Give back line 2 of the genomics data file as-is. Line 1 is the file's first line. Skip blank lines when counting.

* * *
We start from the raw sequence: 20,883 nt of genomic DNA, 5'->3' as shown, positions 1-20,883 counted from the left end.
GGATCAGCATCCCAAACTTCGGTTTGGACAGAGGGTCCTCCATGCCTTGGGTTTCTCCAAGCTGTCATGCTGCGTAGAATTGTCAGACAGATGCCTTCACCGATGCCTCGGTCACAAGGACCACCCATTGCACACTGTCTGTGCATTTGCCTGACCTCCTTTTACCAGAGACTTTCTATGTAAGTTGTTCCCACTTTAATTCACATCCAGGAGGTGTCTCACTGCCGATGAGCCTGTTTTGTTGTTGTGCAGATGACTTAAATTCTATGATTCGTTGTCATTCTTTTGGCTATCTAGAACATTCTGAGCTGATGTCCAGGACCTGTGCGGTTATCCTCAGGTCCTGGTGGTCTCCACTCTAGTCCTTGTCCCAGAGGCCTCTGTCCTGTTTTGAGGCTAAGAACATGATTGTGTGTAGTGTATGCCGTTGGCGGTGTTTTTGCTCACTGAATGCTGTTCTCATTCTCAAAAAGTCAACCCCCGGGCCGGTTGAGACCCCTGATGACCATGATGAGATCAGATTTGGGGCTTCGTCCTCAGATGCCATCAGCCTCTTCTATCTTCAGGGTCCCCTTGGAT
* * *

GGATCAGCATCCCAAACTTCGGTTTGGACAGAGGGTCCTCCATGCCTTGGGTTTCTCCAAGCTGTCATGCTGCGTAGAATTGTCAGACAGATGCCTTCACCGATGCCTCGGTCACAAGGACCACCCATTGCACACTGTCTGTGCATTTGCCTGACCTCCTTTTACCAGAGACTTTCTATGTAAGTTGTTCCCACTTTAATTCACATCCAGGAGGTGTCTCACTGCCGATGAGCCTGTTTTGTTGTTGTGCAGATGACTTAAATTCTATGATTCGTTGTCATTCTTTTGGCTATCTAGAACATTCTGAGCTGATGTCCAGGACCTGTGCGGTTATCCTCAGGTCCTGGTGGTCTCCACTCTAGTCCTTGTCCCAGAGGCCTCTGTCCTGTTTTGAGGCTAAGAACATGATTGTGTGTAGTGTATGCCGTTGGCGGTGTTTTTGCTCACTGAATGCTGTTCTCATTCTCAAAAAGTCAACCCCCGGGCCGGTTGAGACCCCTGATGACCATGATGAGATCAGATTTGGGGCTTCGTCCTCAGATGCCATCAGCCTCTTCTATCTTCAGGGTCCCCTTGGAT